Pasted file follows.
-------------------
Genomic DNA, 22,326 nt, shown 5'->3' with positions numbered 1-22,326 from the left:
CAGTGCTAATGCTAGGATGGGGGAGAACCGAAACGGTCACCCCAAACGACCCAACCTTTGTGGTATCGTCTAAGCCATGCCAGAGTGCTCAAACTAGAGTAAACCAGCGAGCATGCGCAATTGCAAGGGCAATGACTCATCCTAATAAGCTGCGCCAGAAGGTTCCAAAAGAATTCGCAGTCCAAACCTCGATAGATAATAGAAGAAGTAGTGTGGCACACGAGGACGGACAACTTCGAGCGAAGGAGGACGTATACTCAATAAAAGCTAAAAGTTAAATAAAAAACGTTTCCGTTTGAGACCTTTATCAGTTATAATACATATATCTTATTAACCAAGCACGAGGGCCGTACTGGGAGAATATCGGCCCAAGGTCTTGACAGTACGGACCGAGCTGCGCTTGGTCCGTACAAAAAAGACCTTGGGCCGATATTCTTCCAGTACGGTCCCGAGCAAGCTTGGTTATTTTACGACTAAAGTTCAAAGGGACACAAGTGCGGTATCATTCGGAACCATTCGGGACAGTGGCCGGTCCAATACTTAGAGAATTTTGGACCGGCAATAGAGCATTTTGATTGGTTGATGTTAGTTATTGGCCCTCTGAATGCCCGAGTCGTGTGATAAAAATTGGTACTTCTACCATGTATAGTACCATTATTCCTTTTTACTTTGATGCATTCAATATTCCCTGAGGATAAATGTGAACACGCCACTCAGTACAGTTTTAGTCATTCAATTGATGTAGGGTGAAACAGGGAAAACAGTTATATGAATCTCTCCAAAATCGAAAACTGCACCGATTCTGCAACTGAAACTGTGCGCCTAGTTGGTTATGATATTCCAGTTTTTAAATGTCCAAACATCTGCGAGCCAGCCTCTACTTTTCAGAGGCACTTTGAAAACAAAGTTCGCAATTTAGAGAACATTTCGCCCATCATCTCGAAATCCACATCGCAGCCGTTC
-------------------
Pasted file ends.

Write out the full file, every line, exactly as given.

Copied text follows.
Genomic DNA, 22,326 nt, shown 5'->3' with positions numbered 1-22,326 from the left:
CAGTGCTAATGCTAGGATGGGGGAGAACCGAAACGGTCACCCCAAACGACCCAACCTTTGTGGTATCGTCTAAGCCATGCCAGAGTGCTCAAACTAGAGTAAACCAGCGAGCATGCGCAATTGCAAGGGCAATGACTCATCCTAATAAGCTGCGCCAGAAGGTTCCAAAAGAATTCGCAGTCCAAACCTCGATAGATAATAGAAGAAGTAGTGTGGCACACGAGGACGGACAACTTCGAGCGAAGGAGGACGTATACTCAATAAAAGCTAAAAGTTAAATAAAAAACGTTTCCGTTTGAGACCTTTATCAGTTATAATACATATATCTTATTAACCAAGCACGAGGGCCGTACTGGGAGAATATCGGCCCAAGGTCTTGACAGTACGGACCGAGCTGCGCTTGGTCCGTACAAAAAAGACCTTGGGCCGATATTCTTCCAGTACGGTCCCGAGCAAGCTTGGTTATTTTACGACTAAAGTTCAAAGGGACACAAGTGCGGTATCATTCGGAACCATTCGGGACAGTGGCCGGTCCAATACTTAGAGAATTTTGGACCGGCAATAGAGCATTTTGATTGGTTGATGTTAGTTATTGGCCCTCTGAATGCCCGAGTCGTGTGATAAAAATTGGTACTTCTACCATGTATAGTACCATTATTCCTTTTTACTTTGATGCATTCAATATTCCCTGAGGATAAATGTGAACACGCCACTCAGTACAGTTTTAGTCATTCAATTGATGTAGGGTGAAACAGGGAAAACAGTTATATGAATCTCTCCAAAATCGAAAACTGCACCGATTCTGCAACTGAAACTGTGCGCCTAGTTGGTTATGATATTCCAGTTTTTAAATGTCCAAACATCTGCGAGCCAGCCTCTACTTTTCAGAGGCACTTTGAAAACAAAGTTCGCAATTTAGAGAACATTTCGCCCATCATCTCGAAATCCACATCGCAGCCGTTC